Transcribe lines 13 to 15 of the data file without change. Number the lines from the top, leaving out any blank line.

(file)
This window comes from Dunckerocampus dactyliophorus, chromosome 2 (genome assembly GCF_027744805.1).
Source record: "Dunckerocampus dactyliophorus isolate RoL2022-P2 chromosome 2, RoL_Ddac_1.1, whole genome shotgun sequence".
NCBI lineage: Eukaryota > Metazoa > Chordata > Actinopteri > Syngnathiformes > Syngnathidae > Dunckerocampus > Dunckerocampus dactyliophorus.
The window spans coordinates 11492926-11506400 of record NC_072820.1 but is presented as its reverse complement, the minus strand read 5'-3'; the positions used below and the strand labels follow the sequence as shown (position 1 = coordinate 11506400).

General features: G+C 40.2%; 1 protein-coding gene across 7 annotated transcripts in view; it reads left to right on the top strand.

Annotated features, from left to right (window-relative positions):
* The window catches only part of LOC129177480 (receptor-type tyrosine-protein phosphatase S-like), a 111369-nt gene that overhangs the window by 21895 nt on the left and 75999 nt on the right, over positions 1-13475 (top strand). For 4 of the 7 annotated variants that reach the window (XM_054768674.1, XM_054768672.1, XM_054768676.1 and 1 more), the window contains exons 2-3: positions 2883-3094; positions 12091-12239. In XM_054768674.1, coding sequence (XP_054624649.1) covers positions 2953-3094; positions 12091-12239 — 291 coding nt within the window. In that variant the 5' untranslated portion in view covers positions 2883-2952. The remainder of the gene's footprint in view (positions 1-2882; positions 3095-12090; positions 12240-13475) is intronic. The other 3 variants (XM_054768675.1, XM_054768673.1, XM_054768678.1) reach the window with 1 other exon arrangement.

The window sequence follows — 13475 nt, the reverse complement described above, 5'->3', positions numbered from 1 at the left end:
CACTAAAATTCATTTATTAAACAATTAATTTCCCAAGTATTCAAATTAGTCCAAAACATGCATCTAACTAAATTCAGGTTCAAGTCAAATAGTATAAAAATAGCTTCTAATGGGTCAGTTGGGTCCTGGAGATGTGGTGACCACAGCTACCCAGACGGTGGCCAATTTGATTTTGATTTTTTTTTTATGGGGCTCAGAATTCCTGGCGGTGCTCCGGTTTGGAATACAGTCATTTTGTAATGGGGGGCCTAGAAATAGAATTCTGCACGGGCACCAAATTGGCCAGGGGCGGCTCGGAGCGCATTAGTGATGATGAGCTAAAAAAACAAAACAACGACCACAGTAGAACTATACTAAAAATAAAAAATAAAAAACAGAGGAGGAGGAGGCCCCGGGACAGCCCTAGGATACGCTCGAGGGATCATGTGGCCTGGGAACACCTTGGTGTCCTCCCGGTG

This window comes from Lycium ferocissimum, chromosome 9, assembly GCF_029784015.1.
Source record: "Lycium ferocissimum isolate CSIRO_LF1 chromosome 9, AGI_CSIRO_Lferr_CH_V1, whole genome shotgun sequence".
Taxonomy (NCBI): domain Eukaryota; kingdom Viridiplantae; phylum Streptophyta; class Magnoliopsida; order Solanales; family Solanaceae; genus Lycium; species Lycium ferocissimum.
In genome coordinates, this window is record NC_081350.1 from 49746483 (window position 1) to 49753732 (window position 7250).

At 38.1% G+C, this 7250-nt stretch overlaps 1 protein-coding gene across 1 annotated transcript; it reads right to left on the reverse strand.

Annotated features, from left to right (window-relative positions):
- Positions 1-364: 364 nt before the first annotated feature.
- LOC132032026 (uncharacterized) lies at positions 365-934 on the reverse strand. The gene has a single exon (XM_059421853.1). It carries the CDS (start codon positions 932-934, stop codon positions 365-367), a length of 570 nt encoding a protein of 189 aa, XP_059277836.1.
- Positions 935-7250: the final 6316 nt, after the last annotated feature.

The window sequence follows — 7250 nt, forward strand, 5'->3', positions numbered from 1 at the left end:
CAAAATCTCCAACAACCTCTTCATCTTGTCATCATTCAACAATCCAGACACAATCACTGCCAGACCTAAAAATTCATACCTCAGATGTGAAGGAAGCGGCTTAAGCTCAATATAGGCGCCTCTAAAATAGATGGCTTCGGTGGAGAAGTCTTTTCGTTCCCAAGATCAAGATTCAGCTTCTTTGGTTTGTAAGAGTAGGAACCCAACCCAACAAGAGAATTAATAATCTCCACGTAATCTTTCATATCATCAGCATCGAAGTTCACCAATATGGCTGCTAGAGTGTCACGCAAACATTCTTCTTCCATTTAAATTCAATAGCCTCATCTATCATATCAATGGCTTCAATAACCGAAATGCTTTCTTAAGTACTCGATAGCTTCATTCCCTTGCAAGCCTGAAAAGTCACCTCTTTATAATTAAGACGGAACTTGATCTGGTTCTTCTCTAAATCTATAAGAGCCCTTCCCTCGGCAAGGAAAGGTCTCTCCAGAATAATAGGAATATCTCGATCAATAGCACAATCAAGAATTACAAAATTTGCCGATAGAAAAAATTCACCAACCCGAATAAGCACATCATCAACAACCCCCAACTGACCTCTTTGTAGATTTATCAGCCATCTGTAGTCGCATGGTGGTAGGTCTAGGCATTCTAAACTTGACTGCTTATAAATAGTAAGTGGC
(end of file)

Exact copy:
In genome coordinates, this window is record NC_081350.1 from 49746483 (window position 1) to 49753732 (window position 7250).

At 38.1% G+C, this 7250-nt stretch overlaps 1 protein-coding gene across 1 annotated transcript; it reads right to left on the reverse strand.

Annotated features, from left to right (window-relative positions):